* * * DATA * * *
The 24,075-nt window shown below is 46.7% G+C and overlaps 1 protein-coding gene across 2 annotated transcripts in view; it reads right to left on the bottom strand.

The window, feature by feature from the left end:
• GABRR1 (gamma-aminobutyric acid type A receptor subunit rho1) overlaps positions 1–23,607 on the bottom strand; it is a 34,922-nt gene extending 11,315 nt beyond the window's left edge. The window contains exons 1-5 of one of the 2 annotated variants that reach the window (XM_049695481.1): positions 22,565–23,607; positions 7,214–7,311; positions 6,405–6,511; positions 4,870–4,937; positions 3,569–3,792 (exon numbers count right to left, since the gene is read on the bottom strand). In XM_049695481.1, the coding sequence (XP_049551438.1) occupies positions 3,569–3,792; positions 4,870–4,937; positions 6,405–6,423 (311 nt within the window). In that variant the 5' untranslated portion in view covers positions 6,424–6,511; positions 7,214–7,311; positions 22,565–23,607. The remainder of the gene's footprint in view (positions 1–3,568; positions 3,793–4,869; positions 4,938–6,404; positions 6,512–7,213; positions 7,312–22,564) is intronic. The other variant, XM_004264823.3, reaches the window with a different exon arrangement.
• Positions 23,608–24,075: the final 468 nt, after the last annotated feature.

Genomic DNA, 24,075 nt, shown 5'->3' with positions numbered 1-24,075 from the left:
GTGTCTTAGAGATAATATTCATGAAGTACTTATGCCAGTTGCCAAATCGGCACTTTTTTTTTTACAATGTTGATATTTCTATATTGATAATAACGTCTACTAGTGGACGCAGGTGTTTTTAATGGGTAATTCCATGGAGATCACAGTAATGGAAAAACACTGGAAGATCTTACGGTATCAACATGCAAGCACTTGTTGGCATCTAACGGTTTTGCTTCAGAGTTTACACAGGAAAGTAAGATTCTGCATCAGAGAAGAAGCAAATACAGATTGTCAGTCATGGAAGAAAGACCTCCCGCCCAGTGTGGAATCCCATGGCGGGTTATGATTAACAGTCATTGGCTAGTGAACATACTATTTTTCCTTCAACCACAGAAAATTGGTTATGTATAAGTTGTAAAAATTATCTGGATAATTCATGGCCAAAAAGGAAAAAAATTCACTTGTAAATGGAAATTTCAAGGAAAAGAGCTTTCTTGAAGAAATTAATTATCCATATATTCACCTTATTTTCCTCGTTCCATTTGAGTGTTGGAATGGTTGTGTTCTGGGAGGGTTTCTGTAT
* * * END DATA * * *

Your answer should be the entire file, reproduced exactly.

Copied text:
The 24,075-nt window shown below is 46.7% G+C and overlaps 1 protein-coding gene across 2 annotated transcripts in view; it reads right to left on the bottom strand.

The window, feature by feature from the left end:
• GABRR1 (gamma-aminobutyric acid type A receptor subunit rho1) overlaps positions 1–23,607 on the bottom strand; it is a 34,922-nt gene extending 11,315 nt beyond the window's left edge. The window contains exons 1-5 of one of the 2 annotated variants that reach the window (XM_049695481.1): positions 22,565–23,607; positions 7,214–7,311; positions 6,405–6,511; positions 4,870–4,937; positions 3,569–3,792 (exon numbers count right to left, since the gene is read on the bottom strand). In XM_049695481.1, the coding sequence (XP_049551438.1) occupies positions 3,569–3,792; positions 4,870–4,937; positions 6,405–6,423 (311 nt within the window). In that variant the 5' untranslated portion in view covers positions 6,424–6,511; positions 7,214–7,311; positions 22,565–23,607. The remainder of the gene's footprint in view (positions 1–3,568; positions 3,793–4,869; positions 4,938–6,404; positions 6,512–7,213; positions 7,312–22,564) is intronic. The other variant, XM_004264823.3, reaches the window with a different exon arrangement.
• Positions 23,608–24,075: the final 468 nt, after the last annotated feature.

Genomic DNA, 24,075 nt, shown 5'->3' with positions numbered 1-24,075 from the left:
GTGTCTTAGAGATAATATTCATGAAGTACTTATGCCAGTTGCCAAATCGGCACTTTTTTTTTTACAATGTTGATATTTCTATATTGATAATAACGTCTACTAGTGGACGCAGGTGTTTTTAATGGGTAATTCCATGGAGATCACAGTAATGGAAAAACACTGGAAGATCTTACGGTATCAACATGCAAGCACTTGTTGGCATCTAACGGTTTTGCTTCAGAGTTTACACAGGAAAGTAAGATTCTGCATCAGAGAAGAAGCAAATACAGATTGTCAGTCATGGAAGAAAGACCTCCCGCCCAGTGTGGAATCCCATGGCGGGTTATGATTAACAGTCATTGGCTAGTGAACATACTATTTTTCCTTCAACCACAGAAAATTGGTTATGTATAAGTTGTAAAAATTATCTGGATAATTCATGGCCAAAAAGGAAAAAAATTCACTTGTAAATGGAAATTTCAAGGAAAAGAGCTTTCTTGAAGAAATTAATTATCCATATATTCACCTTATTTTCCTCGTTCCATTTGAGTGTTGGAATGGTTGTGTTCTGGGAGGGTTTCTGTAT